Medial Branch Nerve Block

Medial Branch Nerve Block

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Medial branch nerves are small nerves that feed out from the facet joints (joints located between and behind adjacent vertebrae) in the spine and carry signals from those joints to the brain. Using fluoroscopy (x-ray guidance), an anesthetic is injected near your medial nerves to temporarily interrupt the pain signal being carried.

A Medial Branch Nerve Block is a diagnostic procedure, meaning it is used to identify your pain source. If you have the appropriate duration of pain relief after the medial branch nerve block, you may be a candidate for Medial Branch Nerve Ablation (an injection procedure in which a heat lesion is created on certain nerves with the goal of interrupting the pain signal to the brain, which can last nine to fourteen months).

Who is a candidate for Medial Branch Nerve Block?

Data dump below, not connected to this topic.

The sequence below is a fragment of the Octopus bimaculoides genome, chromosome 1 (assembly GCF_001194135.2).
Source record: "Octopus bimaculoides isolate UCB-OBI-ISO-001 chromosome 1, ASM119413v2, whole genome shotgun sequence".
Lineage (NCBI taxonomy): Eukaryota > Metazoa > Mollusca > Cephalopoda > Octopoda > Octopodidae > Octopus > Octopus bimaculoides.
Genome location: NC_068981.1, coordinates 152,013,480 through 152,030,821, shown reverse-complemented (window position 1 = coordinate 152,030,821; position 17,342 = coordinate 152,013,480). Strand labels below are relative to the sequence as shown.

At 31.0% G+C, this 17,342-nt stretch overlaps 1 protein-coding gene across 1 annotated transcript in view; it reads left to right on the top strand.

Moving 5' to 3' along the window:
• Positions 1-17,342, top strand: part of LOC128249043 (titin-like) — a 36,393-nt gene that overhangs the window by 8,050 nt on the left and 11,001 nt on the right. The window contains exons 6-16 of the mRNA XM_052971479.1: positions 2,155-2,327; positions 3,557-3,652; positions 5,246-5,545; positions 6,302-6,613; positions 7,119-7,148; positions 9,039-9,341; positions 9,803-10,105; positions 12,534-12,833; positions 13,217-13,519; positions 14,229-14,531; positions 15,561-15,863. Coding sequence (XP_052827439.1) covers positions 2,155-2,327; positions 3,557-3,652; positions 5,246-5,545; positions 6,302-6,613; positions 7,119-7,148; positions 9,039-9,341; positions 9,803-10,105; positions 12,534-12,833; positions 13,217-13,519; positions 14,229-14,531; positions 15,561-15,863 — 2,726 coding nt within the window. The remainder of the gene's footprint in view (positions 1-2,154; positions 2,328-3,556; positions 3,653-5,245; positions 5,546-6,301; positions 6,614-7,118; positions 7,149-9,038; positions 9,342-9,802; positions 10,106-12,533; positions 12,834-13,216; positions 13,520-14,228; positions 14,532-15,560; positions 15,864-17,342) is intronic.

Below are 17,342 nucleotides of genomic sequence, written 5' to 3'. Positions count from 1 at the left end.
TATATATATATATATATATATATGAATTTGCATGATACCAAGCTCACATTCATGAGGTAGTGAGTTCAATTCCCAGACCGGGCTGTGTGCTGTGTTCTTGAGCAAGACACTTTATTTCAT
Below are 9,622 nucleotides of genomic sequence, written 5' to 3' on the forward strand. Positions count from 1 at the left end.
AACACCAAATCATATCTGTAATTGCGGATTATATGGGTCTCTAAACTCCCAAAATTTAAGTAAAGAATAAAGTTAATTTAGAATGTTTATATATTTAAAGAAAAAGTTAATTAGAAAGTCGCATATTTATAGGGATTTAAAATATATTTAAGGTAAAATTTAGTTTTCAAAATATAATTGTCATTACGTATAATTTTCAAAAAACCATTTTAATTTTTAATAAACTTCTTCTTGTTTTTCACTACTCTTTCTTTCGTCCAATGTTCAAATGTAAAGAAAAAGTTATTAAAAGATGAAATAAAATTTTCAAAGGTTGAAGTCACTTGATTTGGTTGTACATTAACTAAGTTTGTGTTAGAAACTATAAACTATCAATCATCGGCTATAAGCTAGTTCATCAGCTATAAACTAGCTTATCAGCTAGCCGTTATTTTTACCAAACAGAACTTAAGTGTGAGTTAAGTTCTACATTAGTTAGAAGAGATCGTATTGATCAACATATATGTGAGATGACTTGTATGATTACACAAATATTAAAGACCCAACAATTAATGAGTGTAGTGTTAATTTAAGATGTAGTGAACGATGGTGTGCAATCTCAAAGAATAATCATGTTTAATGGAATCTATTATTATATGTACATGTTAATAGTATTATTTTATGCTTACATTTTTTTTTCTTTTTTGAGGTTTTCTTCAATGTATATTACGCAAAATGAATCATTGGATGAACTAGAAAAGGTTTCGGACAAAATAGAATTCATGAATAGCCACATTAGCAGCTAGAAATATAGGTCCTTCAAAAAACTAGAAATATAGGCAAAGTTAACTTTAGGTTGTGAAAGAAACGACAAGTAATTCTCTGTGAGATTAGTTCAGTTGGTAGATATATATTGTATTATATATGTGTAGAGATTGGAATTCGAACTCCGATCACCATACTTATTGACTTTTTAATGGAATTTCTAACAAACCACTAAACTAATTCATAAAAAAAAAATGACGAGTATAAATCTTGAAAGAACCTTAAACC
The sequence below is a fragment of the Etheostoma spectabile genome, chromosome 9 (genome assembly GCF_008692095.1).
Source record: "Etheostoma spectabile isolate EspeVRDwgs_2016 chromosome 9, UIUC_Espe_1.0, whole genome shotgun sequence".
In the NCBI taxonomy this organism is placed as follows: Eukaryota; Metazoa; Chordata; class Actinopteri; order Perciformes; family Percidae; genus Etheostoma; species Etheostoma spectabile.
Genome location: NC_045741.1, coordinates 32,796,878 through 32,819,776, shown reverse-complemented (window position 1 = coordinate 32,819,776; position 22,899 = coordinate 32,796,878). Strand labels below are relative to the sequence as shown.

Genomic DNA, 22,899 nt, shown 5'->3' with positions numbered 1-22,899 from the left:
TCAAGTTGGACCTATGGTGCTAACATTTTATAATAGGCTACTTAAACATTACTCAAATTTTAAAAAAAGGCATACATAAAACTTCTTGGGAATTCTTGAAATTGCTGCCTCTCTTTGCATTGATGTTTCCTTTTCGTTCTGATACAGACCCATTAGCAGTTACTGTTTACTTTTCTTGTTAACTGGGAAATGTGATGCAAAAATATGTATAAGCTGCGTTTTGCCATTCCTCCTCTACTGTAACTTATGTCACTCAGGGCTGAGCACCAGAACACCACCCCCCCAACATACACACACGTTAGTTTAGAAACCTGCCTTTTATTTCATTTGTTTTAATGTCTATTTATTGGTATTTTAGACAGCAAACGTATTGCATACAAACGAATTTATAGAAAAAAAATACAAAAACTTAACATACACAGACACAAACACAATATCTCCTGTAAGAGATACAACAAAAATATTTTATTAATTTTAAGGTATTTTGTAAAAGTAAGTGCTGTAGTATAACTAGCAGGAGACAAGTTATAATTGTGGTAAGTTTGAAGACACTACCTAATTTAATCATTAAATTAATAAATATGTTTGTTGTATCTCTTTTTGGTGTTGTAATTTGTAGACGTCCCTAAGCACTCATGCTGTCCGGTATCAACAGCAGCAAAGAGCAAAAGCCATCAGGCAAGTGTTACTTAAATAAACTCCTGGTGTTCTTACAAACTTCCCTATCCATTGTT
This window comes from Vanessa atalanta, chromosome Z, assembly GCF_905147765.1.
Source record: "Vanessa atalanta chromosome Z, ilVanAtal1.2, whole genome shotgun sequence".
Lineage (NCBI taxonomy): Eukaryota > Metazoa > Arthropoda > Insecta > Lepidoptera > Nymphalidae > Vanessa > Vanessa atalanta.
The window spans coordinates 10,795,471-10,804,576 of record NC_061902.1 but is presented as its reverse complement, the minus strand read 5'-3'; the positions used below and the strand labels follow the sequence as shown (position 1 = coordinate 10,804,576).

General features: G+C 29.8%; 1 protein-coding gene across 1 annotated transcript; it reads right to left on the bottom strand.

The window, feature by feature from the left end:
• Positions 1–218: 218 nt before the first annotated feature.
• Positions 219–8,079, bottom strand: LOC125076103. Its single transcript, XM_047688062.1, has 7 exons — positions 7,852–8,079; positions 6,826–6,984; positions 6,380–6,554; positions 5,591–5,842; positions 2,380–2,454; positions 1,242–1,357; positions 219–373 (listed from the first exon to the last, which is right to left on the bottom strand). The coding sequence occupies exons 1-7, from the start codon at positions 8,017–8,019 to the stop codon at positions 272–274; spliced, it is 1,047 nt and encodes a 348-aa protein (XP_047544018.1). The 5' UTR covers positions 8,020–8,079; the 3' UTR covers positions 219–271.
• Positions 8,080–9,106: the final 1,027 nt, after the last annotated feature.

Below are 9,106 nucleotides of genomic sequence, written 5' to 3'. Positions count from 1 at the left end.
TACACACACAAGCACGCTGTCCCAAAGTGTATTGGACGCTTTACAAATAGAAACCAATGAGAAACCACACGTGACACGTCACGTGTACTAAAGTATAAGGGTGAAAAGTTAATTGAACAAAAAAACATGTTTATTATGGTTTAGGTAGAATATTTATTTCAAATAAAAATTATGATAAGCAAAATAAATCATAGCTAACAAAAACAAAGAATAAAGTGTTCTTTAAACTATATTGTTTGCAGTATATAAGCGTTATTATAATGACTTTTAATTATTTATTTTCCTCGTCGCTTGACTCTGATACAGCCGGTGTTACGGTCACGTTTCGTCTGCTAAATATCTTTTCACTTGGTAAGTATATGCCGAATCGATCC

• People who suffer from pain or tenderness in the low back
  • People whose pain increases with twisting at the waist or extending the lower back
  • People whose pain moves to the buttocks and hips or the back of their thighs (usually a deep, dull ache)
  • People who experience difficulty with certain movements such as standing up straight
  • People who have difficulty rotating their head
  • People who suffer from headaches, shoulder, and neck pain

Benefits of Medial Branch Nerve Block:

  • Minimally invasive
  • Non-surgical
  • Out patient procedure (no hospital stay)
  • Rapid relief
  • Temporary pain relief from facet joint related pain
  • Improved mobility
  • Knowing if you are a candidate for a Medial Branch Nerve Ablation

Risks of Medial Branch Nerve Block:

  • Local bleeding
  • Infection
  • Soreness at injection site
  • Nerve damage
  • Allergic reaction to anesthetic
  • Medication side effects

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